Available in 16-, 17-, 18- and 19-inch sizes in 35, 40 and 45 series aspect ratios, the tire includes three sizes new to the Parada line: 205/40ZR16, 215/35ZR19 and 225/35ZR19. It carries a UTQG of 300, a traction rating of AA and a temperature rating of A. Mr. Dacillo said the Spec-2, considered an entry-level tire, offers a number of performance capabilities ``but at a reasonable price.''
Like the new AVS ES100, the Spec-2 is being manufactured in Japan, as are the majority of the company's ultra-high performance products, he said.
The Spec-2 already has been rolled into tire stores to replace the original Parada. Mr. Dacillo said it has ``so much more grip'' than the previous model that ``we've told dealers not to mount a new Parada and an old one on the same axle because the driver could experience pulling problems.''
With the latest introduction, Yokohama-continuing to ride herd on its ``Whup Ass'' marketing campaign-is looking for some brand loyalty in the tuner market where, he acknowledged, Toyo Tire (U.S.A.) Corp., another California-based manufacturer, has made a big name for itself as a brand of choice.
And although Yokohama offers dealer training for its products, especially its high performance tires, Mr. Dacillo told Tire Business the company does not have specific tutoring on how to tap into the lucrative street tuner market.
In conjunction with the Spec-2 launch, Yokohama sponsored a ``Bigger, Badder, Better'' national sweepstakes aimed at boosting tire outlets' sales and increasing store traffic. The contest, which ran from May 1 through July 31, offered incentives for dealership store managers and staff. Consumers were eligible for a grand prize of a 2002 Honda Civic DX along with an ``extreme accessory package'' that included Spec-2s, custom wheels, a body kit and special Eibach suspension package and an engine upgrade. Winners will be announced Sept. 1.
Meanwhile, as the rubber dust from the Spec-2 and the smell of scorched brake pads permeated a hot California afternoon on one portion of the Infineon Raceway, on another, intrepid drivers were taking turns jamming gears and killing orange cones while riding on the AVS ES100. The new tire-hitting the market after 18 months of testing by Yokohama in North America-incorporates many of the technologies of the company's top-of-the-line AVS Sport ultra-high performance tire, according to Bob Macias, a performance marketing specialist.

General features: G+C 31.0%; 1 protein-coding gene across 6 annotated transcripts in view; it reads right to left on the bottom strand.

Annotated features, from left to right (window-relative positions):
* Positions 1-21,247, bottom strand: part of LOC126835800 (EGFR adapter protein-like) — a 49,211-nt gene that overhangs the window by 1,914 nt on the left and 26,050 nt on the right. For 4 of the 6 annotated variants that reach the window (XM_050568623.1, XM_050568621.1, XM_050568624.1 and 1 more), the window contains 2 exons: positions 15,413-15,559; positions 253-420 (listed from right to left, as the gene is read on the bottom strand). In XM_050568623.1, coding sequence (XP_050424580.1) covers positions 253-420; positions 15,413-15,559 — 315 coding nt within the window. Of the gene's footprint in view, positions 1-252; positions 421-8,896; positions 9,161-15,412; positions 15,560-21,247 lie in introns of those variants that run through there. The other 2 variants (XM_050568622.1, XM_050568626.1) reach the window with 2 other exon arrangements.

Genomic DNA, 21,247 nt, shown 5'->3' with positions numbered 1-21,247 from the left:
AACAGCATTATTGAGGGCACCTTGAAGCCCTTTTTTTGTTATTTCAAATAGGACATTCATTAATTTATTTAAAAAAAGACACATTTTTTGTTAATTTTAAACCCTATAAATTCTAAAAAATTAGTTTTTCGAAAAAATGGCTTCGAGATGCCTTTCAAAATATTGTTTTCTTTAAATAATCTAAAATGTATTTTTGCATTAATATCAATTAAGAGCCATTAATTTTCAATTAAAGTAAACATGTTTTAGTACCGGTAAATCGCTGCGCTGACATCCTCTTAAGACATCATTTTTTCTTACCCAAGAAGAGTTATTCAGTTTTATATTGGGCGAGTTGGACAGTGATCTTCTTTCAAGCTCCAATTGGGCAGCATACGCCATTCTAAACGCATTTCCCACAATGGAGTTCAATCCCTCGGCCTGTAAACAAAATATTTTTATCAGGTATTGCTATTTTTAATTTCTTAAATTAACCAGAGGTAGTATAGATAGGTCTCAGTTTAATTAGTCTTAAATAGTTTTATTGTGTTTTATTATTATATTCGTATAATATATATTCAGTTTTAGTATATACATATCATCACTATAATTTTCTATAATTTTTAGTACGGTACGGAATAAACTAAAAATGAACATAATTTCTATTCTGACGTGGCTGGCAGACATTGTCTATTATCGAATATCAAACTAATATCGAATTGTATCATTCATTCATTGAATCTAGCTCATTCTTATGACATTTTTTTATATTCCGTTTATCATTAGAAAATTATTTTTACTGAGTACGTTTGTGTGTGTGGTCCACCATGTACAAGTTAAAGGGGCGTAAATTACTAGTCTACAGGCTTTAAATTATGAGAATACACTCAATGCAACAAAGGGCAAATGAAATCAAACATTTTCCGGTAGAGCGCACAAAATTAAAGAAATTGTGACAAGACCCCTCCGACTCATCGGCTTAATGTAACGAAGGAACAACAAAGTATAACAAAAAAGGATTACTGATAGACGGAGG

The ES100, he added, heralds a ``new wave.'' It replaces Yokohama's now-discontinued AVS Intermediate, which he called an ``icon'' designed in the ``old-school'' manner with a pencil and drafting board, rather than via computer. It enjoyed an almost 17-year run on the market.
Today's drivers look for a smooth, quiet ride in their performance tires, Mr. Macias said. ``And it has to last 40,000 miles and it has to be cheap.'' The ES100 ``does it all,'' he added, and is comparatively priced to the Intermediate.
Among its attributes, the ES100 offers long, continuous shoulder blocks to reduce tread squirm for crisp turning and handling, the firm said. A stepped-shoulder profile eliminates excess heat, reducing rolling resistance and increasing high-speed stability. Steel sidewall inserts ``complement the casing design providing greater control and responsive steering when cornering at high speeds.''
The ES100 is, according to Mr. Macias, the first tire in the U.S. to incorporate Yokohama's patented Silica Composite Carbon, which increases grip across a wide variety of driving conditions as it reduces rolling resistance. It has attained an AA traction rating, a UTQG of 280, and carries three speed ratings: H for 60 series aspect ratios; V for 50 series in 15-inch sizes; and W for 16-inch sizes and larger. It has no stated tread wear warranty.
The new tire is designed for applications such as the Camaro Z28, Corvette, Mustang, Acura, Audi, BMW, Honda, VW, Mazda, Mitsubishi, Nissan, Porsche, Toyota and Mercedes.
Yokohama asserted that when run against comparable competition-in this case, the Bridgestone RE730-the AVS ES100 either equaled or, most times, prevailed in wet and dry braking, wet and dry handling, and in wet and dry slaloms.
To back up its claims of quality and value, the tire maker is offering a 30-day free trial for the ES100. Mr. Macias would not, however, suggest an average retail price for the tire, saying Yokohama's ``distributors and dealers control pricing.''
Now...about that name ``Parada.''
A quick consult by a Yokohama spokesman and a couple Japanese executives with the company came to the conclusion it is a ``made up name''-a version of the word ``paradise.'' It was concocted, they said, to conjure the image of a ``car-lover's paradise-for the enthusiast who enjoys the automotive lifestyle.''